9 MONTHLY CASHBOOK Information to help your business Date Who I paid Amount GST Fuel oil RUC Vehicle costs Airport tolls Phone and RT fees Home garage Stationery Amount paid including GST (if any) If charged eg, COF, rego, insurance, repairs, car wash % of home rates, insurance, rent/ mortgage interest Stationery cards, logbook, receipt book MONTHLY TOTALS Copy these MONTHLY TOTALS into MONTHLY SUMMARY SHEET Note: some of these columns may not match the columns on the MONTHLY SUMMARY SHEET. Staff wages and PAYE Bank fees Drawings Other expenses One-offs or seldom: eg, purchase of vehicle signage, meter, ACC, area knowledge test, polishes etc Details of other expenses
10 MONTHLY SUMMARY SHEET Information to help your business Totals of April May June July August September October November December January February March ANNUAL TOTAL FARES RECEIVED Cash Dockets Charge cards VEHICLE EXPENSES COF Fuel and oil Insurance Loan interest Registration Repairs and maintenance Road user charges Tyres GARAGING EXPENSES Power Rates Insurance Rent/mortgage interest ADMINISTRATION ACC Airport tolls Bank fees Communication Company levies Equipment rental/ repairs Medical/police licence Public liability insurance RT fees Stationery Uniform Voucher discounts Wages paid OTHER EXPENSES Copy the MONTHLY TOTALS from your MONTHLY CASHBOOK (previous page) into this sheet, and then put the ANNUAL TOTAL from this sheet into your Schedule of taxi income (IR 138) on page 13.
11 Schedule of taxi income IR 138 October 2010 Your name IRD number (8 digit numbers start in the second box. ) Year ended 31 March Revenue fare received A Less expenses Vehicle Certificate of fitness Depreciation Fuel and oil Insurance Repairs and maintenace Road user charges Tyres Sub-total Loan interest Less private use % Registration Total B1 Home garaging expenses Power Rates Depreciation Sub-total Insurance Less private use % Rent/mortgage interest Total B2 Administration ACC Airport tolls Bank fees Communication Company levies (other than vehicle Depreciation and garaging) Equipment repairs/rentals Medical/police licence Public liability insurance RT fees Stationery Uniform Voucher discounts Wages paid Other expenses Total Total expenses Add up all the expenses (Boxes B1 B3) above and print the answer in Box C Subtract Box C from Box A and print the answer in Box D Gain or loss on disposal of fixed assets (put any loss in brackets) B3 C D E Net income If Box E is positive, add Box E to Box D and print the answer in Box F F If Box E is negative, subtract Box E from Box D and print the answer in Box F Detach this page along the perforated line and staple it to the top of page 3 of your return. Remember to complete your return, sign it and send it in.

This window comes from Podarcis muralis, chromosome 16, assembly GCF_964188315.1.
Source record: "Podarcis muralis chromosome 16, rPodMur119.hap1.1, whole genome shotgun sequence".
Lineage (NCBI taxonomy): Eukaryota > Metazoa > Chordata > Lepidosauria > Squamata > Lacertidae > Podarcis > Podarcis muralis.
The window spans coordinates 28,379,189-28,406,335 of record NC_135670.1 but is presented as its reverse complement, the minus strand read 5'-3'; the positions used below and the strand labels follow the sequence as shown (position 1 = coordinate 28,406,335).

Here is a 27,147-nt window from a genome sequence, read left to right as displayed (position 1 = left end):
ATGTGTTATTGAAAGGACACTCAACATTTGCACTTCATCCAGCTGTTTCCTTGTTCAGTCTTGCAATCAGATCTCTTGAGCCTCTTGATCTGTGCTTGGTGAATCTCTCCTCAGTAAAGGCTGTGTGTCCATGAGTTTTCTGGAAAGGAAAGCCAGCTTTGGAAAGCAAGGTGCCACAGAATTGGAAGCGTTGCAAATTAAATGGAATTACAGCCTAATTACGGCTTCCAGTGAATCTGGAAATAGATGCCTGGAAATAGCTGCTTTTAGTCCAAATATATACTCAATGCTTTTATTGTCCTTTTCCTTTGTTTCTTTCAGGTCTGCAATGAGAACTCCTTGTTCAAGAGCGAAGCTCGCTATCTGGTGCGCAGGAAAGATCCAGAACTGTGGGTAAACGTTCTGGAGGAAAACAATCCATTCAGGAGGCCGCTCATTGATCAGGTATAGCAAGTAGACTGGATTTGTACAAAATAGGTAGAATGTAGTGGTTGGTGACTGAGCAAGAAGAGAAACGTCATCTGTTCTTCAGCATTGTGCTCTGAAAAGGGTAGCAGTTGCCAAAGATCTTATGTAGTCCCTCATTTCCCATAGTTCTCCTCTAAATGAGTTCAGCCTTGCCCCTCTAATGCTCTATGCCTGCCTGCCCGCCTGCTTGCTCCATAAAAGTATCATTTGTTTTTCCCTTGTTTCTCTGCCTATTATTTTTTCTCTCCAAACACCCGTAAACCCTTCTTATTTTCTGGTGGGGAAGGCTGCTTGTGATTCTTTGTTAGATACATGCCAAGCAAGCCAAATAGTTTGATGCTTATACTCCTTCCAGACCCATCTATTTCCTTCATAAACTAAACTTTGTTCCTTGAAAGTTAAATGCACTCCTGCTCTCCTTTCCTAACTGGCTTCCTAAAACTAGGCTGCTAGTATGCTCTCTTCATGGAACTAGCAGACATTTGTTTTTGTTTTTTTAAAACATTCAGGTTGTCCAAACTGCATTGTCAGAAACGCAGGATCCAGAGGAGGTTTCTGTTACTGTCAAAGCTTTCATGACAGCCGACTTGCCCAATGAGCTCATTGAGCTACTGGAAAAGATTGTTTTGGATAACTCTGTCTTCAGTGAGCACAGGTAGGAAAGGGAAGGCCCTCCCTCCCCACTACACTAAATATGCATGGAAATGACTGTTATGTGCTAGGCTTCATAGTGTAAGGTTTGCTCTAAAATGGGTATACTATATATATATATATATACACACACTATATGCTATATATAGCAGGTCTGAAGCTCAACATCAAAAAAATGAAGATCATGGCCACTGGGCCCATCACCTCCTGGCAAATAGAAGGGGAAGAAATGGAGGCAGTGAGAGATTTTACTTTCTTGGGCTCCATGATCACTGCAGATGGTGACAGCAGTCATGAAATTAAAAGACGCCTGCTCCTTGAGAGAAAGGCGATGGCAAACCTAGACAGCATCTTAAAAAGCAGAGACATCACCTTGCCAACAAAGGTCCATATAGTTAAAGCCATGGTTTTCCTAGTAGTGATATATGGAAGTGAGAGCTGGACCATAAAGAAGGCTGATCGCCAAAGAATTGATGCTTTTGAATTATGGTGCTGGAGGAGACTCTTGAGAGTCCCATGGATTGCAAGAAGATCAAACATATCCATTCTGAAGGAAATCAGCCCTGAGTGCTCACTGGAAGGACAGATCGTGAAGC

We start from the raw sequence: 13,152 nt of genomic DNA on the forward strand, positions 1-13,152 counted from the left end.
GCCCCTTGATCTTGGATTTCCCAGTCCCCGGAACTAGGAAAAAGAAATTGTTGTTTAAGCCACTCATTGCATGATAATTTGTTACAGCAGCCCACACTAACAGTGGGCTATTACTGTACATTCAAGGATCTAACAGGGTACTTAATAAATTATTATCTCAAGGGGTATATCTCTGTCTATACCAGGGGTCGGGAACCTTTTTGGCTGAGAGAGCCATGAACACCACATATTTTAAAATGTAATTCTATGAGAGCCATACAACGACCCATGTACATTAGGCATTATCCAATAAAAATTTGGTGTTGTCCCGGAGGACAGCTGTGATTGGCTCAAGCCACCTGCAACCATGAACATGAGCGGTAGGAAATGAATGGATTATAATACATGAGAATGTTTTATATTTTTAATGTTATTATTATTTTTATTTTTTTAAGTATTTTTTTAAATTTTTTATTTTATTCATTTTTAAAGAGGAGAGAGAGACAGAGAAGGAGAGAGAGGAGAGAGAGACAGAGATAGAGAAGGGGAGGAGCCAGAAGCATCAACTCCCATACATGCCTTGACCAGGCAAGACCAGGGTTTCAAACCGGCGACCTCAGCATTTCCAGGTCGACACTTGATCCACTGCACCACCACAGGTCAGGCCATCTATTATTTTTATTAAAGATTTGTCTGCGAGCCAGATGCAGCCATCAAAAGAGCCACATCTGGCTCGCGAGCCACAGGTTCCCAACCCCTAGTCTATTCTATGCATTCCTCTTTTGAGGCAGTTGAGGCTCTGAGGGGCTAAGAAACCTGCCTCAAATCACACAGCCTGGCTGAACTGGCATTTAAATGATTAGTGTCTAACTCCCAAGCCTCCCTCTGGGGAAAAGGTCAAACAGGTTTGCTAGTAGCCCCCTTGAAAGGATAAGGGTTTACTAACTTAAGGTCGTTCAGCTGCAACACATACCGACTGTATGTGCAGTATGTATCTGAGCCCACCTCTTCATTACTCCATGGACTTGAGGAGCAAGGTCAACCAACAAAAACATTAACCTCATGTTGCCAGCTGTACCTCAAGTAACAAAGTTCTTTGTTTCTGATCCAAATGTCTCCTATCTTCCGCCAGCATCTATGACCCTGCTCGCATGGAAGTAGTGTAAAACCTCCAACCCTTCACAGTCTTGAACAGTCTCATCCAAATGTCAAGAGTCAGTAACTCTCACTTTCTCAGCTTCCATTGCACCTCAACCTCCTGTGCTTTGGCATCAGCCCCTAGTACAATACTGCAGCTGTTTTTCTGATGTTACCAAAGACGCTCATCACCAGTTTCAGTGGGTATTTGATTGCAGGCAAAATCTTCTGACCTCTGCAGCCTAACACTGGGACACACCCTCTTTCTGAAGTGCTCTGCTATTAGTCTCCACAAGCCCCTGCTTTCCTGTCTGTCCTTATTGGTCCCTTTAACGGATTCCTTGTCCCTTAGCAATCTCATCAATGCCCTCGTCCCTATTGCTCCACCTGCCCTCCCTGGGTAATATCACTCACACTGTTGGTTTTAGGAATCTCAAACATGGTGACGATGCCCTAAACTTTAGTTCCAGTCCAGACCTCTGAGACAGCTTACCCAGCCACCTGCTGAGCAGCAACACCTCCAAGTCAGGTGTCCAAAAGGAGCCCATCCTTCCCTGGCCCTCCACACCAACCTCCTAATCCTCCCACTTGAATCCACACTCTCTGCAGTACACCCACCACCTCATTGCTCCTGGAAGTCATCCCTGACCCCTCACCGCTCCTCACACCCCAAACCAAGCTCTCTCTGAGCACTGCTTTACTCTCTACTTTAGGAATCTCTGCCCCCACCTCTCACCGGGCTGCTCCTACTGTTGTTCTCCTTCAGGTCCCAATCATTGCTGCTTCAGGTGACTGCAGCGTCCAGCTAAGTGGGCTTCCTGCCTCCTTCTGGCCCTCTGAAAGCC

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BUSINESS SEMINAR SECURE YOUR BUSINESS AND FUTURE www.idealtax.com.au SEMINAR OUTLINE 1. Federal Budget 2011 2. Small Business Benchmarks 3. Small Business Concessions 4. Tax Return Tips 5. Superannuation
Dear Valued Client, 2013 TAX QUESTIONAIRE & CHECKLIST PLEASE VISIT: WWW.JEFFLAINECPA.NET FOR MORE INFORMATION Welcome and Happy New Year! As indicated last year, once again audits are up, greater emphasis
Frequently Ask Questions This document has been prepared to answer questions that you are likely to have on the new SalarySacrifice4Cars scheme ( the car scheme ). It is set out in 3 sections The car scheme
Running Your Business Your Guide to Accounting and Tax for Businesses 1. BUSINESS PLAN... 3 2. STRUCTURES... 5 3. ACCOUNTING... 8 4. INCOME TAX... 11 5. GST... 15 6. FBT... 18 7. PENALTIES... 19 8. PAYE...